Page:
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Depends on where the indoor unit is that he had to connect to, in comparison of where the other were in your neighbors house. The important thing is, the tech did slope the pipe down and out of the wall at a heck of a good angle. The only problem I really see is the type of sealant he used as a finish, unless the plan was to come back, carve off the excess foam and use that as a backer for a good brand od polyurethane caulk to finish sealing the hole where the pipe goes into the wall.

The foam does a great job of insulating around the pipe in the wall, in an otherwise difficult area to seal.

If the tech never comes back, all that is needed now is as mentioned before, is to clean the foam back enough to leave a small recess, say 1/4", not a "dished out" 1/4" but a clean, flat recess that has the edge of the cut exposed, not covered by a skin of foam, so the caulk bonds to the siding, not foam that will degrade over time by exposure. If a little more is removed than the 1/4" I spec'd, no biggy, it is just more caulk, and it will be a little less flexible.

Use tape to cover areas you do not want caulked, poly caulk is contrary, but it cleans up with paint thinner... Still messy when not prepared for it.

  • 1
    It's not pretty but there's no question this is the "right" answer. However, after years the slightly-exposed edges of the wood can rot slowly. If possible, liberally prime & paint the wood after trimming back the foam. That way moisture will stay out of the wood. – pbarranis Jan 6 '16 at 14:01
  • Perhaps I need to detail the answer better, where I wrote "but a clean, flat recess that has the edge of the cut exposed, not covered by a skin of foam, so the caulk bonds to the siding," The caulk is to seal the siding from water infiltration. The tape mentioned will be keeping the amount of caulk that is needed to seal to the siding to a required minimum, while keeping it neat. – Jack Jan 6 '16 at 16:42
  • Oh sorry, I missed the comment about the caulk. Yeah caulk or paint... something to protect the wood. Good call. – pbarranis Jan 6 '16 at 18:20
  • How is this a good solution? It will still look ugly as sin and the caulk will not last in the sun and vibration. We'd have to reseal it every year or two, which is unacceptable. – Brock Adams Jan 6 '16 at 20:12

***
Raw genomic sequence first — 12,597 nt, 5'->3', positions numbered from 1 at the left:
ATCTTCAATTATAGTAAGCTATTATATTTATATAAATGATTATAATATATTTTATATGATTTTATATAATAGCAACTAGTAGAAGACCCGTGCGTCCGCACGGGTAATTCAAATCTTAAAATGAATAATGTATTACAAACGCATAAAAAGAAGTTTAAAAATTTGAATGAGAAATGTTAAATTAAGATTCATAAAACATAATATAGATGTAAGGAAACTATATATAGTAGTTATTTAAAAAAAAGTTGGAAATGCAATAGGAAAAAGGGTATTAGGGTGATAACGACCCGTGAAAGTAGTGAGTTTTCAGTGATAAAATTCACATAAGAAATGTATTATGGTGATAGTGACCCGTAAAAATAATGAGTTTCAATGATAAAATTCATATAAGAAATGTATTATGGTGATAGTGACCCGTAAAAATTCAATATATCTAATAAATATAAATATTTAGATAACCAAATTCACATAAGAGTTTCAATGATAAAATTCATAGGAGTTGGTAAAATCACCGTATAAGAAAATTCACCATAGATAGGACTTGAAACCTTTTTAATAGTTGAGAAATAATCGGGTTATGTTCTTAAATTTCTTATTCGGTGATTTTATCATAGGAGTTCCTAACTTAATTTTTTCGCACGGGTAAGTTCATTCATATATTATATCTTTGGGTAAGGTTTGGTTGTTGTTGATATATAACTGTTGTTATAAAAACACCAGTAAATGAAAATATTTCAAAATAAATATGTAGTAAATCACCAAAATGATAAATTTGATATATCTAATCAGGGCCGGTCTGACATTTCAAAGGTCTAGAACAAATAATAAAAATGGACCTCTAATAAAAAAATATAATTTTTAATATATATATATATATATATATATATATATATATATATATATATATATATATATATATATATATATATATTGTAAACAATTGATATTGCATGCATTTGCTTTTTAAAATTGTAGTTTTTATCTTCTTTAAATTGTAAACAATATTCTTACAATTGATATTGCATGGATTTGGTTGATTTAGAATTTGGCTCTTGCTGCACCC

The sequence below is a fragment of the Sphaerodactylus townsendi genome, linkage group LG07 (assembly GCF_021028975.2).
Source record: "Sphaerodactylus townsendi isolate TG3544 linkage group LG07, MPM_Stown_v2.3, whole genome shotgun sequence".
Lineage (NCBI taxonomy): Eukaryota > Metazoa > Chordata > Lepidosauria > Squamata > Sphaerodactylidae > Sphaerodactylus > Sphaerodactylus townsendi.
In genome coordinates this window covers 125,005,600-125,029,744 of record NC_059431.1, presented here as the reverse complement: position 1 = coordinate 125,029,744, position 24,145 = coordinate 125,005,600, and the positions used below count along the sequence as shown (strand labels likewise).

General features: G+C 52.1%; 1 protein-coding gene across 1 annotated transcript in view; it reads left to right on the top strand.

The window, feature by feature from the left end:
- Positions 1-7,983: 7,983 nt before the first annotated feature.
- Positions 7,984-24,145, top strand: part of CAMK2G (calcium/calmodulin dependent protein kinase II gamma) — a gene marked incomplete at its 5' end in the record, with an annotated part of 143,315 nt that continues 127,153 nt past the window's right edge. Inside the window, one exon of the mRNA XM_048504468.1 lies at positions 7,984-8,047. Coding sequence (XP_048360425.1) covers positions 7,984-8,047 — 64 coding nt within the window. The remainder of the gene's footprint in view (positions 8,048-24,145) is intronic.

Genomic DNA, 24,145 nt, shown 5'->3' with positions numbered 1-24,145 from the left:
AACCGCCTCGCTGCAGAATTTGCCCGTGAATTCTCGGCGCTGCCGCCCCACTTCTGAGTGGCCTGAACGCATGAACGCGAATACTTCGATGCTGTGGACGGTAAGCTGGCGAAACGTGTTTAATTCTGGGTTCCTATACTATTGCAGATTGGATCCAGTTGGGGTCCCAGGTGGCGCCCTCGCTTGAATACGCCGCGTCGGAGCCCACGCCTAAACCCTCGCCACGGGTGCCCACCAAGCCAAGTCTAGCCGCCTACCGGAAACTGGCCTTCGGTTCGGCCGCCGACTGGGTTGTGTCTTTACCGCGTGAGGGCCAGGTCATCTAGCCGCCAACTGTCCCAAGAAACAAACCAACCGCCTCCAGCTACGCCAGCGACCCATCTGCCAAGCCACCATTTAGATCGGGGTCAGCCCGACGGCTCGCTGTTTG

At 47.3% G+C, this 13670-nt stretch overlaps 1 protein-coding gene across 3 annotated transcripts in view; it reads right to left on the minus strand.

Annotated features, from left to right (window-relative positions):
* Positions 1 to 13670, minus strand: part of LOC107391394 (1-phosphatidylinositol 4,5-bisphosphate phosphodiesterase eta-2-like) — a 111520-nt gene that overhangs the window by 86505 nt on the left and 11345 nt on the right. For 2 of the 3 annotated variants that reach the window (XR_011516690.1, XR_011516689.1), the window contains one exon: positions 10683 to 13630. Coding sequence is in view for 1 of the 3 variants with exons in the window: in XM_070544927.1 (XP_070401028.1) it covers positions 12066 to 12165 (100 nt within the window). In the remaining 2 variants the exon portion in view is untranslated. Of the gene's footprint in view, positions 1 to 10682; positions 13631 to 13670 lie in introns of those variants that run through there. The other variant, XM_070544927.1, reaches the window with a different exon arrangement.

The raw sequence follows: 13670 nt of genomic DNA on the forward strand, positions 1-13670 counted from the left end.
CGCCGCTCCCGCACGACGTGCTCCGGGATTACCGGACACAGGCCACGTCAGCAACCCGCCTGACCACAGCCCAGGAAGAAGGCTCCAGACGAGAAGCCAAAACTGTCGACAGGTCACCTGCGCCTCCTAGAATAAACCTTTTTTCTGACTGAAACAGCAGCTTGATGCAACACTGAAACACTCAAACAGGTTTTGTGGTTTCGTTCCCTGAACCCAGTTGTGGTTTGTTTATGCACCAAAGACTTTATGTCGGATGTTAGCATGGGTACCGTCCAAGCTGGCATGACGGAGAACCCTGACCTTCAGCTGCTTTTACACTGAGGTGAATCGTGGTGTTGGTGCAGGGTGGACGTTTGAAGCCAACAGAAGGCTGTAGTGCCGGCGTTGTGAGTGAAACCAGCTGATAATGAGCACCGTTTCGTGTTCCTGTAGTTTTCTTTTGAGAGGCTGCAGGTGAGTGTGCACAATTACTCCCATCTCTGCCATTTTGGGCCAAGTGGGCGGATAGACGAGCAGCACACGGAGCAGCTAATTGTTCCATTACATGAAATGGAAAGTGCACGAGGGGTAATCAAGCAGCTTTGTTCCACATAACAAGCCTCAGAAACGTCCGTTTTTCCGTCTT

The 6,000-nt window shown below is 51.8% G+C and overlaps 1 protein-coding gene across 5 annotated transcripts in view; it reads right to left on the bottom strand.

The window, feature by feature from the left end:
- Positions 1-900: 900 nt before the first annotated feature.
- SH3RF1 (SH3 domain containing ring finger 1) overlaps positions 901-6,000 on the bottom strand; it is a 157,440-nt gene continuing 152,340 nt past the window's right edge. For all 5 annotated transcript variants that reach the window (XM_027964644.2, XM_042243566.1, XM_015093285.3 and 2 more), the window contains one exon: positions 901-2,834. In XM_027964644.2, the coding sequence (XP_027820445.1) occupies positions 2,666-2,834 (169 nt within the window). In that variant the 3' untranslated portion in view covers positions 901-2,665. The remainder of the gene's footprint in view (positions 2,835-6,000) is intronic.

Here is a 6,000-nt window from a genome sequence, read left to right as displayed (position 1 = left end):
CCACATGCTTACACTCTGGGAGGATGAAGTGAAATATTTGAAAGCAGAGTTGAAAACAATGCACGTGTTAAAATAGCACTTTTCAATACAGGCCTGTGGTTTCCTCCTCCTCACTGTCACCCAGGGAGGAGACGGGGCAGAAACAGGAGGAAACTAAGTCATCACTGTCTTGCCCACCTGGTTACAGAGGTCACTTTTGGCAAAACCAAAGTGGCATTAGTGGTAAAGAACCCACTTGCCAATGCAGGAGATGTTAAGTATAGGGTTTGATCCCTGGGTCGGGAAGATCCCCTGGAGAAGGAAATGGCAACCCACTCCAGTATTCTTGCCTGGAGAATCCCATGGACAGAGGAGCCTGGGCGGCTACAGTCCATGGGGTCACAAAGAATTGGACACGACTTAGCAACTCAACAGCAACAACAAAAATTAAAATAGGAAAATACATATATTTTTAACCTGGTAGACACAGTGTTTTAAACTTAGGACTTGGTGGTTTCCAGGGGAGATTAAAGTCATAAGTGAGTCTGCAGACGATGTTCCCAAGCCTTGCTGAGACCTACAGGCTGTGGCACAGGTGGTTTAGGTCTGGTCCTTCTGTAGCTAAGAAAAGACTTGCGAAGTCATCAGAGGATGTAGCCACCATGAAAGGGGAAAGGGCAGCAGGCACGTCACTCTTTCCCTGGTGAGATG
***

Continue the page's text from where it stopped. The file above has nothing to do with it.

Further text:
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    The poly caulk I refer to, is VERY flexible, and please research this, it has a very long life span, MUCH longer than 2 or 3 years, it should be 15 or 20, long enough to be checked or redone if needed when the house is repainted. Of course you could use a flashing that will have to get sealed with caulk in the same fashion and have to look at that too. The vent the other guys used is violating the purpose of what it was intended, and you are ok with that? What you have and what I propose is by far more than what is usually done in this type of situation. Or, you could use the flashing. – Jack Jan 6 '16 at 20:58
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Duct Seal is a common product used in the industry to seal around wall penetrations. It stays soft and flexible, so it handles expansion/contraction well. It's fairly easy to remove, and reapply or rework.

enter image description here

  • Yeah I like this stuff. Have you seen it used in a vibration and temperature-extreme scenario? Also, this would still look rather ugly. ;) – Brock Adams Jan 6 '16 at 20:20
  • @BrockAdams It's paintable, if that makes it any more appealing. – Tester101 Jan 6 '16 at 20:21
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    I have seen the aftermath of using it, I am sorry to say it is a standard way of sealing just this type of opening. It fills the hole but does not stick. – Jack Jan 6 '16 at 20:52

protected by Community Jul 28 '18 at 17:48